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International Human Rights Clinic students win prestigious fellowships
USC Gould School of Law

Tuesday, June 8, 2021

Nicholas Maisel, Morgan Brock-Smith invited as judicial fellows by Special Tribunal for Lebanon

By Leslie Ridgeway
 

Morgan Brock-Smith
For their hard work with the Special Tribunal for Lebanon as part of the International Human Rights Clinic this year, Nicholas Maisel (JD 2021) and Morgan Brock-Smith (JD 2021) have been invited as judicial fellows by the STL Appeals Chamber/Presidency, starting August 2021.
 
Brock-Smith will clerk for 12 months and Maisel for six months, helping to draft the Ayyash, et. al. appeals judgment in the first international trial for terrorism. The STL’s chief purpose is to hold trials for those accused of a deadly attack in 2005 that killed Lebanon’s former prime minister and 21 other people. The STL headquarters are located outside of The Hague, The Netherlands.
 
The students’ work is funded by the A. Peter Kezirian, Jr. 1989 Memorial Fund Fellowship in Public Service and International Law and the generosity of an alumnus who wishes to remain anonymous.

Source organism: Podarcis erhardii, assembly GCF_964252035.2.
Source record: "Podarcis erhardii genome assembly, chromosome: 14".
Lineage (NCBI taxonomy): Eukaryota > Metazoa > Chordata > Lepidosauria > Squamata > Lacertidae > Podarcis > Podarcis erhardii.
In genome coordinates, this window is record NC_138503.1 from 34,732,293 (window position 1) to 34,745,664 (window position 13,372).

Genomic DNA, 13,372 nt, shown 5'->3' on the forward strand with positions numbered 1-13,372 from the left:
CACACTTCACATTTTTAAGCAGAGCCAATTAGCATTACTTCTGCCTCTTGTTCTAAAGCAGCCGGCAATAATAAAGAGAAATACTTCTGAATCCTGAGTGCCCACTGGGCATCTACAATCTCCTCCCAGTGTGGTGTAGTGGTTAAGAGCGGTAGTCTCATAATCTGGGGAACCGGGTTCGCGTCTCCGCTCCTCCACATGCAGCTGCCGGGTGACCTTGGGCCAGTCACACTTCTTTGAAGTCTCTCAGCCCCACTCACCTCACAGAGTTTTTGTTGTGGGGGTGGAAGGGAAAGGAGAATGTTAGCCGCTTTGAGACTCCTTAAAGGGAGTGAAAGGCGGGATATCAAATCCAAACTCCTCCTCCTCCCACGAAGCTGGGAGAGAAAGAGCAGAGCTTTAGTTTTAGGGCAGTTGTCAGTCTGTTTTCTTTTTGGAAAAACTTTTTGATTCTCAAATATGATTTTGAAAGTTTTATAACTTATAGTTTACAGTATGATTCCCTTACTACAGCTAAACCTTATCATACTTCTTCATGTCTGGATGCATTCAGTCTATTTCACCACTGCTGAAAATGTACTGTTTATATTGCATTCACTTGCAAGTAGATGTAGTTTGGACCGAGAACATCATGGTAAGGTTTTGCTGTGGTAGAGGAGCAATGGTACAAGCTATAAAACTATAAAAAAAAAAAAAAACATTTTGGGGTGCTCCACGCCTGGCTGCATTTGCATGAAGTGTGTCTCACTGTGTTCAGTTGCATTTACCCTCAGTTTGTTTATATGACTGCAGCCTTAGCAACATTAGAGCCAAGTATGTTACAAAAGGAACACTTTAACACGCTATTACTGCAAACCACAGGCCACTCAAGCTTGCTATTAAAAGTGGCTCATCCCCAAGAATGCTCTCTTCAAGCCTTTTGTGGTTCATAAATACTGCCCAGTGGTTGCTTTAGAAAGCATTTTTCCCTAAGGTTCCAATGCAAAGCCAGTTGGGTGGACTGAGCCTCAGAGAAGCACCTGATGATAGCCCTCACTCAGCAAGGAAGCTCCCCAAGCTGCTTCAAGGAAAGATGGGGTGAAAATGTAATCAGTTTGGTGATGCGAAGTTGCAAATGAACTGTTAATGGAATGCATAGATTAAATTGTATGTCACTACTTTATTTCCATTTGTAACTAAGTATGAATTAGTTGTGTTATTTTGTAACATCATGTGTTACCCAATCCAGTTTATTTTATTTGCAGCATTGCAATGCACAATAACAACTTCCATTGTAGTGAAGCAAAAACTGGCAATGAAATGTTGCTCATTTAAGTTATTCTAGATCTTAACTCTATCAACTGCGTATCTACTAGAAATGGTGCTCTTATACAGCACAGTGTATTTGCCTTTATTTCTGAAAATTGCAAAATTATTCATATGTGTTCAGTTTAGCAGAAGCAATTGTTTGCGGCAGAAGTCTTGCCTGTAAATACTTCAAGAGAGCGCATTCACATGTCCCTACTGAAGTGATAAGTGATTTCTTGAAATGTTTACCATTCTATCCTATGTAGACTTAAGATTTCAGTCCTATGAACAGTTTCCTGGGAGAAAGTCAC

Nicholas Maisel
Both Maisel and Brock-Smith appreciate the invitations as an opportunity to launch their careers in international human rights advocacy and human rights law.
 
“Working for an international tribunal will allow me to develop a great working knowledge of international humanitarian and international criminal law, both areas which are vital to a future career in international organizations focused on human rights,” said Maisel.
 
Brock-Smith, who hopes to work in an international or hybrid criminal tribunal, looks forward to sharpening her skills as she assists with researching and writing the appeals judgment, as well as the chance to meet important contacts for future employment.
 
Both students credited the IHRC and Professor Hannah Garry, clinic director, with stoking their interest in international law and providing a solid clinical learning experience.
 
“Professor Garry gave us as clinic students a great deal of autonomy and responsibility over our work, and I think that helped my classmates and I grow immensely in terms of striving for high quality work-product, making and meeting deadlines, maintaining a professional demeanor, and working effectively as a team through bad and good days,” said Brock-Smith.
 
Garry noted that Brock-Smith and Maisel’s invitations make them the fifth and sixth judicial fellows from Gould to join the STL since 2012.
 
“This invitation was well deserved,” she said. “I know they will be a wonderful asset to the STL in drafting its appeals judgment in the historic Ayyash et al. case.”

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